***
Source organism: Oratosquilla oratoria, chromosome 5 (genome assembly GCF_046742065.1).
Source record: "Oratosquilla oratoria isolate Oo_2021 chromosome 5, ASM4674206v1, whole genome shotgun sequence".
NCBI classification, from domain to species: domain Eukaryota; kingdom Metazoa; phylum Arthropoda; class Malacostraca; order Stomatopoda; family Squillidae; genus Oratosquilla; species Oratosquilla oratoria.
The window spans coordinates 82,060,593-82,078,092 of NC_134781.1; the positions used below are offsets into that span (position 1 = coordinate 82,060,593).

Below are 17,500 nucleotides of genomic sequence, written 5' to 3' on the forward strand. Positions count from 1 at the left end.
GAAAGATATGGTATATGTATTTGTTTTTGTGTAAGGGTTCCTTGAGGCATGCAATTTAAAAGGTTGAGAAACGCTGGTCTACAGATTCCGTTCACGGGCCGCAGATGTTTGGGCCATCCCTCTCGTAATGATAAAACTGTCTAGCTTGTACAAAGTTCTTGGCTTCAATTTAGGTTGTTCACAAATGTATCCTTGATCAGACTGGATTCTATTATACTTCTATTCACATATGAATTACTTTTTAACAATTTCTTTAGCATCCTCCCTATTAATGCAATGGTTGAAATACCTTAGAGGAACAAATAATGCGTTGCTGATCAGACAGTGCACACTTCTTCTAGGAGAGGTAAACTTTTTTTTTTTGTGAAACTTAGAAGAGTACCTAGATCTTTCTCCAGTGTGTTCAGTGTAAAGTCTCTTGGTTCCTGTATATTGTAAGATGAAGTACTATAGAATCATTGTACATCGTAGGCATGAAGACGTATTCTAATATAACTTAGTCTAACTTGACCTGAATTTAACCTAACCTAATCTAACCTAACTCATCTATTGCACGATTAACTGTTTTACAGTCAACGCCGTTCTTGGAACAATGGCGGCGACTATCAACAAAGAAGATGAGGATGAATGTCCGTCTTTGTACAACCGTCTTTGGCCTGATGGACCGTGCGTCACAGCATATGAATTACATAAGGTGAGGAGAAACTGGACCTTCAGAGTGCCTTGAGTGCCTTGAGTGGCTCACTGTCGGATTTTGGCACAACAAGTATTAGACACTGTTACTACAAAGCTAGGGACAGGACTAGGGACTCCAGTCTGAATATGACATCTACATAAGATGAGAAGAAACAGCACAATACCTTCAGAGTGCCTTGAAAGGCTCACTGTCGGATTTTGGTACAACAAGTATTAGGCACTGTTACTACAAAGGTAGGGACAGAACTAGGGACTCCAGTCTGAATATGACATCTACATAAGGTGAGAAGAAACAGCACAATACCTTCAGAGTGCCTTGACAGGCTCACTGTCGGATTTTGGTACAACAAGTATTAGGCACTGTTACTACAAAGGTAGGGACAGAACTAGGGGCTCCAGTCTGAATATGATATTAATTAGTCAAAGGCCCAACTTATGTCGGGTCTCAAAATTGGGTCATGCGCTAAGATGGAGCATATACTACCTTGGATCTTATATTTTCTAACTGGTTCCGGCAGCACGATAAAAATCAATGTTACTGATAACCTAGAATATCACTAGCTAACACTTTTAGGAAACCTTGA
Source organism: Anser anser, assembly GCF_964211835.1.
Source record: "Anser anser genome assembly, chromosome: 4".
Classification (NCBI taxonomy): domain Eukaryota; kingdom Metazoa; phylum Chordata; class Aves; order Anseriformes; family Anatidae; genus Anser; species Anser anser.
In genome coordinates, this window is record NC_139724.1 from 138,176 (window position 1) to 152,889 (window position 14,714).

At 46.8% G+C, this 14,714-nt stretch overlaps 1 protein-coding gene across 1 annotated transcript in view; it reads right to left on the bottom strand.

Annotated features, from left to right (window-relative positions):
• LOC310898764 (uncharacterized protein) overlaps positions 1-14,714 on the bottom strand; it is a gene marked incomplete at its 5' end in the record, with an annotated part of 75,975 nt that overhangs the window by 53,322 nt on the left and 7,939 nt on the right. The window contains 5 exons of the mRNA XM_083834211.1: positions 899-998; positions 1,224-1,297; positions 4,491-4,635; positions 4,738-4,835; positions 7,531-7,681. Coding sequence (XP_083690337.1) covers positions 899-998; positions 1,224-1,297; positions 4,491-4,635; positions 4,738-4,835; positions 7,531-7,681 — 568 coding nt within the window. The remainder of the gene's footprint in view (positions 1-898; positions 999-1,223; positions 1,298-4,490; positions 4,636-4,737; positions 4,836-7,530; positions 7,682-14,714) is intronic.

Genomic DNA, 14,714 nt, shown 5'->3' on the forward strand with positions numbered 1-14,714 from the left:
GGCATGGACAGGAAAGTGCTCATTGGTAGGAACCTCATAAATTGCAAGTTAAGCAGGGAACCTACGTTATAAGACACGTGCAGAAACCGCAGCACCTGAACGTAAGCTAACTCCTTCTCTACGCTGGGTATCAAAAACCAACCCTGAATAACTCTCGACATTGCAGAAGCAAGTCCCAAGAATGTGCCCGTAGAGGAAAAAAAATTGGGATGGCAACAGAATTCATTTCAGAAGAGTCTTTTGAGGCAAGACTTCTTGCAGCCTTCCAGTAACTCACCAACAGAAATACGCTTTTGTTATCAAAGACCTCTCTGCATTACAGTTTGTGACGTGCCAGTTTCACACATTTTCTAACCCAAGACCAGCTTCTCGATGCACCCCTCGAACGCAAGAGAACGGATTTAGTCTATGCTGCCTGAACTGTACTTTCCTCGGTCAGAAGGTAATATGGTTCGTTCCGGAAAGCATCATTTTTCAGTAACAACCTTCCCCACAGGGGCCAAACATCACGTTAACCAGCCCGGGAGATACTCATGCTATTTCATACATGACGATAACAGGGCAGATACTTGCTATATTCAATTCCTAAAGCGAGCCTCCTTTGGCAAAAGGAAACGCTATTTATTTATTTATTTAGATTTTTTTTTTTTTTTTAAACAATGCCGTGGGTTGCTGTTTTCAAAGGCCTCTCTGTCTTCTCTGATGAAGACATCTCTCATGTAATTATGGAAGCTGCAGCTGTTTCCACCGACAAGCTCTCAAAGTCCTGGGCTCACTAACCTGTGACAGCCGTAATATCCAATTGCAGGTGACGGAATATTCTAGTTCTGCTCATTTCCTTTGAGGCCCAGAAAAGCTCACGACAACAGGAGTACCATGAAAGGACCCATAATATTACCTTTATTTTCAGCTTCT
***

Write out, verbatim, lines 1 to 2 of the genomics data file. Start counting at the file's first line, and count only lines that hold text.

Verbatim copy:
Source organism: Oratosquilla oratoria, chromosome 5 (genome assembly GCF_046742065.1).
Source record: "Oratosquilla oratoria isolate Oo_2021 chromosome 5, ASM4674206v1, whole genome shotgun sequence".